The next one comes from me. It’s called Christmas 1915 or maybe Silent Night 1915. Seemingly this is based on true events during the First World War when unofficial ceasefires took place along the western front.  Through the week leading up to Christmas, parties of German and British soldiers began to exchange seasonal greetings and songs between their trenches. On occasion, the tension was reduced to the point that individuals would walk across to talk to their opposite numbers bearing gifts. On Christmas Eve and Christmas Day, many soldiers from both sides – as well as, to a lesser degree, from French units – independently ventured into "no man's land", where they mingled, exchanging food and souvenirs. As well as joint burial ceremonies, several meetings ended in carol-singing. Troops from both sides were also friendly enough to play games of football with one another.  The lyrics of this song are very thought provoking and bring home the atrocities of war.

Anita Daly from New York is sending me a new cd, 'Together For Christmas: A Contemporary Celtic Christmas Collection'.  If I get it before Christmas, I’ll write about it.

John from England suggested 'Oh Holy Night'. This demands a large vocal range and is a difficult song to sing well.  It was composed by Adolphe Adam in 1847 to the French poem "Minuit, chrétiens" (Midnight, Christians).  Placide Cappeau was asked to write the poem by the local Unitarian parish priest as a Christmas Poem.  The poem was put to music by Unitarian Minister John Sullivan Dwight in 1855.  In both the French original and in the two familiar English versions of the carol, the text reflects on the birth of Jesus and of mankind's redemption.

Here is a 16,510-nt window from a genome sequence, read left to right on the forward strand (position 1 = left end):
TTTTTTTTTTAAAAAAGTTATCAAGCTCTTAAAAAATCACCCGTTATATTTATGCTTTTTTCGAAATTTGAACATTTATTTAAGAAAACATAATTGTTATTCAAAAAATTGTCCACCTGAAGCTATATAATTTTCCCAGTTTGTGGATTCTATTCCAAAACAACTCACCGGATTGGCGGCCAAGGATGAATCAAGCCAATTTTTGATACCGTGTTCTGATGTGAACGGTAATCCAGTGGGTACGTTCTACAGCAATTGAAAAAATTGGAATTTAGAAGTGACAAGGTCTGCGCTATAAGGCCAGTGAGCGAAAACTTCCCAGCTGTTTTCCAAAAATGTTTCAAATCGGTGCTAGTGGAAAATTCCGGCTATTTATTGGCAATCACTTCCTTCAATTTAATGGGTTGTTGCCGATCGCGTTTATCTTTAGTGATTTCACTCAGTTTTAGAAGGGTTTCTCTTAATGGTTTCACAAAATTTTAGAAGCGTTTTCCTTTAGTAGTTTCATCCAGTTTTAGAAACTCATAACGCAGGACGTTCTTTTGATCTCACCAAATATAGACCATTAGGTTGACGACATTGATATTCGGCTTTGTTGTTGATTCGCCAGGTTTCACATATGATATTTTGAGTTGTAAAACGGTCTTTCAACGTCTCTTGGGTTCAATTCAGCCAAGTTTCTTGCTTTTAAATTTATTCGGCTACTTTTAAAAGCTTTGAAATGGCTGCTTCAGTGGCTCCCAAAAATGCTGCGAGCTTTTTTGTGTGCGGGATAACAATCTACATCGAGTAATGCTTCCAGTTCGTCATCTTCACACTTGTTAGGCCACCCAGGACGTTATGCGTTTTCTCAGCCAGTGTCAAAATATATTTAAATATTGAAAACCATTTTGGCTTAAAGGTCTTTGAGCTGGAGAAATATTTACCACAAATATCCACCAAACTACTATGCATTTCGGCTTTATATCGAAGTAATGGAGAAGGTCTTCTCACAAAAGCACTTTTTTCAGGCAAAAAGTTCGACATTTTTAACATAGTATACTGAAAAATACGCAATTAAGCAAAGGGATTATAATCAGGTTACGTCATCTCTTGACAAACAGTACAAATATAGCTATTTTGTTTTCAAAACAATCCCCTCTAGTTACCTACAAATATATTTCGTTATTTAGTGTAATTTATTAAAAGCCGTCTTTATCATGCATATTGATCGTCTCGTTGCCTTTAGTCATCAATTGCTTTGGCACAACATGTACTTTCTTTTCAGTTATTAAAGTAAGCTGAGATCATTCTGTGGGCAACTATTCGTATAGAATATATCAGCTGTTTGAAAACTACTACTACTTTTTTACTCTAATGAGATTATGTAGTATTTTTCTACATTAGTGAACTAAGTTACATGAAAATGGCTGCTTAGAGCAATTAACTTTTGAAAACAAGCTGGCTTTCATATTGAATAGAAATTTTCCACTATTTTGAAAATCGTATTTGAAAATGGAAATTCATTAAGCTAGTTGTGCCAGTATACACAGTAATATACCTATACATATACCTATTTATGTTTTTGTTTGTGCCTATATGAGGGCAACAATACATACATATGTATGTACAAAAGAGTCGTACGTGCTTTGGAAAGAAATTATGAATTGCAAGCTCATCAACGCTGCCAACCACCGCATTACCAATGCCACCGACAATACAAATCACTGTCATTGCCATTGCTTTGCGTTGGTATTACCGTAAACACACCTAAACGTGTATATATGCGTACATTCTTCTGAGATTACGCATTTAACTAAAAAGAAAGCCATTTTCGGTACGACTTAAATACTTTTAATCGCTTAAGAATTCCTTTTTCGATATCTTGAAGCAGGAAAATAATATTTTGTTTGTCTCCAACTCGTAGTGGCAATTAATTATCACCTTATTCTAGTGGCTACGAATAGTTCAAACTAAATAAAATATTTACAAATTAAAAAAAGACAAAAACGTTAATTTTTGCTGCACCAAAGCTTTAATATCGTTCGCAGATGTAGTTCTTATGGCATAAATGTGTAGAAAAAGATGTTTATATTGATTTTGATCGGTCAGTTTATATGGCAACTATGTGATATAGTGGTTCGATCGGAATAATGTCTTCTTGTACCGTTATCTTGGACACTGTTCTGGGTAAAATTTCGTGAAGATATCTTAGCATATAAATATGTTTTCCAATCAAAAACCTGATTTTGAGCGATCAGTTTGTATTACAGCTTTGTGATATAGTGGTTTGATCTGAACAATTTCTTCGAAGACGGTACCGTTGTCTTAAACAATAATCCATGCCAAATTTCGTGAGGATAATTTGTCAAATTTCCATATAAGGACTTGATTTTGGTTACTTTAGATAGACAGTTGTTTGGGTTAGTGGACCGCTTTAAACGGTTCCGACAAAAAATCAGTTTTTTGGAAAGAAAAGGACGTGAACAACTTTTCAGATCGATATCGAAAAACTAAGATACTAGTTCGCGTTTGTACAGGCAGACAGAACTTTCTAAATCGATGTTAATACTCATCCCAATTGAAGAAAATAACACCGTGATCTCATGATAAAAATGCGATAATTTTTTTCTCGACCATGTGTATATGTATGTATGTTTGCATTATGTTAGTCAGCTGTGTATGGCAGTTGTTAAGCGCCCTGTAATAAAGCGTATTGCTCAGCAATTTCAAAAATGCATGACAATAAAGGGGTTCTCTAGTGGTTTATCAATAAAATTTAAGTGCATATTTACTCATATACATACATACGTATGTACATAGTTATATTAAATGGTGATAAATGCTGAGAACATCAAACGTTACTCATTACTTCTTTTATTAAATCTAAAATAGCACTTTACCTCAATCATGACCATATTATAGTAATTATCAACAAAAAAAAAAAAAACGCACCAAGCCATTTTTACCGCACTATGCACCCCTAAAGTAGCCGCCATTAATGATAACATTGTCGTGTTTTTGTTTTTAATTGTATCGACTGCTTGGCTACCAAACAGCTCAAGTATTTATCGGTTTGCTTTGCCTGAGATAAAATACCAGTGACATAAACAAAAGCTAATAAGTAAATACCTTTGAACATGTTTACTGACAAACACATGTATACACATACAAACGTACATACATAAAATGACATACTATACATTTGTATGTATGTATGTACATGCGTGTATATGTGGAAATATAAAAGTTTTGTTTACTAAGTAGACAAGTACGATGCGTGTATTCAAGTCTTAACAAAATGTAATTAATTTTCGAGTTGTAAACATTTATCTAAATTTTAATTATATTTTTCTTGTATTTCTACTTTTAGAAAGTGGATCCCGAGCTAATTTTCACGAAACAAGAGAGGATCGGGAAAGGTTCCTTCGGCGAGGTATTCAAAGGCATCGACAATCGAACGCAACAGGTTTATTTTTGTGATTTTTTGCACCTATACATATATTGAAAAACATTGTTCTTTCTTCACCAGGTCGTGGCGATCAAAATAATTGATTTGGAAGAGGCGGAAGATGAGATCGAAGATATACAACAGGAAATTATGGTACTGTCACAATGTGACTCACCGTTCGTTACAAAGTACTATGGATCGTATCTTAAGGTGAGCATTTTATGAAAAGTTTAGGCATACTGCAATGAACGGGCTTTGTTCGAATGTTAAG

Leontyne Price, a Soprano singer from the Deep South.
She is 85 now

Aled Jones - as a boy and a man

Hallelujah was suggested by Tim from Minnesota.  This could be the Hallelujah Chorus or Hallelujah by Leonard Cohen.  Tim meant the LC version.  It was written in 1984 by Leonard Cohen.  This song has been covered by many artists and when LC wrote it, it didn’t do too well. However, when it was sung by John Cale and later Jeff Buckley, it took off.  There are over 300 versions of the song.  LC rewrote the tune many times and this shows through the different lyrics by the artists.  His original version, as recorded on his Various Positions album, contains several biblical references, most notably evoking the stories of Samson and traitorous Delilah from the Book of Judges as well as the adulterous King David and Bathsheba: "she cut your hair" and "you saw her bathing on the roof, her beauty in the moonlight overthrew you".  One of the more modern versions is by Alexandra Burke who won the X Factor in 2008.